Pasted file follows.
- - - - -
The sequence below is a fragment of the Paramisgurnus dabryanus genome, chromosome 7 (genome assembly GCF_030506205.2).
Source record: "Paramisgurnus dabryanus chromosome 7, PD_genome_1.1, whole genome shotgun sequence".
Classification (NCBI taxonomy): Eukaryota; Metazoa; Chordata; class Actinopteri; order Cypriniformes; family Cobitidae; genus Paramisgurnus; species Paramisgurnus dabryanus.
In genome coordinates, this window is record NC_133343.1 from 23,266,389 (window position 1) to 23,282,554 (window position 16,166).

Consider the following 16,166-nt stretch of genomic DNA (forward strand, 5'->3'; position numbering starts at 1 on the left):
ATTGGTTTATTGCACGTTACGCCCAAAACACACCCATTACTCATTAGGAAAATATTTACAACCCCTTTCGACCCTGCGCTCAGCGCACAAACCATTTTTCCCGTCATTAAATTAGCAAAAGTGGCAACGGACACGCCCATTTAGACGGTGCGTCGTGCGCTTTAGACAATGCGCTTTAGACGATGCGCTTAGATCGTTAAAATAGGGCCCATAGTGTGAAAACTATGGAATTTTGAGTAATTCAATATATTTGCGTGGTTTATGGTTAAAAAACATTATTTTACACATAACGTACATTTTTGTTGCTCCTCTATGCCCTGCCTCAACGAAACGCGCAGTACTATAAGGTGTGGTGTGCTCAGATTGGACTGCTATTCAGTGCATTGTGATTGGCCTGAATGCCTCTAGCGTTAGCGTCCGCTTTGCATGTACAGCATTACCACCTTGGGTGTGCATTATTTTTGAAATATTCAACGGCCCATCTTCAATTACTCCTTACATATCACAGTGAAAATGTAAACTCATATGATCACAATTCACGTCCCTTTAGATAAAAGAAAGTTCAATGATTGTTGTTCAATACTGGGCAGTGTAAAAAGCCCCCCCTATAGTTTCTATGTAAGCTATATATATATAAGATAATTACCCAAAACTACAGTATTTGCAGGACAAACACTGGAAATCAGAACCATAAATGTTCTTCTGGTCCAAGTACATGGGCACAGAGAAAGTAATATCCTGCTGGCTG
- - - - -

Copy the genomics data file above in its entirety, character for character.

The sequence below is a fragment of the Paramisgurnus dabryanus genome, chromosome 7 (genome assembly GCF_030506205.2).
Source record: "Paramisgurnus dabryanus chromosome 7, PD_genome_1.1, whole genome shotgun sequence".
Classification (NCBI taxonomy): Eukaryota; Metazoa; Chordata; class Actinopteri; order Cypriniformes; family Cobitidae; genus Paramisgurnus; species Paramisgurnus dabryanus.
In genome coordinates, this window is record NC_133343.1 from 23,266,389 (window position 1) to 23,282,554 (window position 16,166).

Consider the following 16,166-nt stretch of genomic DNA (forward strand, 5'->3'; position numbering starts at 1 on the left):
ATTGGTTTATTGCACGTTACGCCCAAAACACACCCATTACTCATTAGGAAAATATTTACAACCCCTTTCGACCCTGCGCTCAGCGCACAAACCATTTTTCCCGTCATTAAATTAGCAAAAGTGGCAACGGACACGCCCATTTAGACGGTGCGTCGTGCGCTTTAGACAATGCGCTTTAGACGATGCGCTTAGATCGTTAAAATAGGGCCCATAGTGTGAAAACTATGGAATTTTGAGTAATTCAATATATTTGCGTGGTTTATGGTTAAAAAACATTATTTTACACATAACGTACATTTTTGTTGCTCCTCTATGCCCTGCCTCAACGAAACGCGCAGTACTATAAGGTGTGGTGTGCTCAGATTGGACTGCTATTCAGTGCATTGTGATTGGCCTGAATGCCTCTAGCGTTAGCGTCCGCTTTGCATGTACAGCATTACCACCTTGGGTGTGCATTATTTTTGAAATATTCAACGGCCCATCTTCAATTACTCCTTACATATCACAGTGAAAATGTAAACTCATATGATCACAATTCACGTCCCTTTAGATAAAAGAAAGTTCAATGATTGTTGTTCAATACTGGGCAGTGTAAAAAGCCCCCCCTATAGTTTCTATGTAAGCTATATATATATAAGATAATTACCCAAAACTACAGTATTTGCAGGACAAACACTGGAAATCAGAACCATAAATGTTCTTCTGGTCCAAGTACATGGGCACAGAGAAAGTAATATCCTGCTGGCTG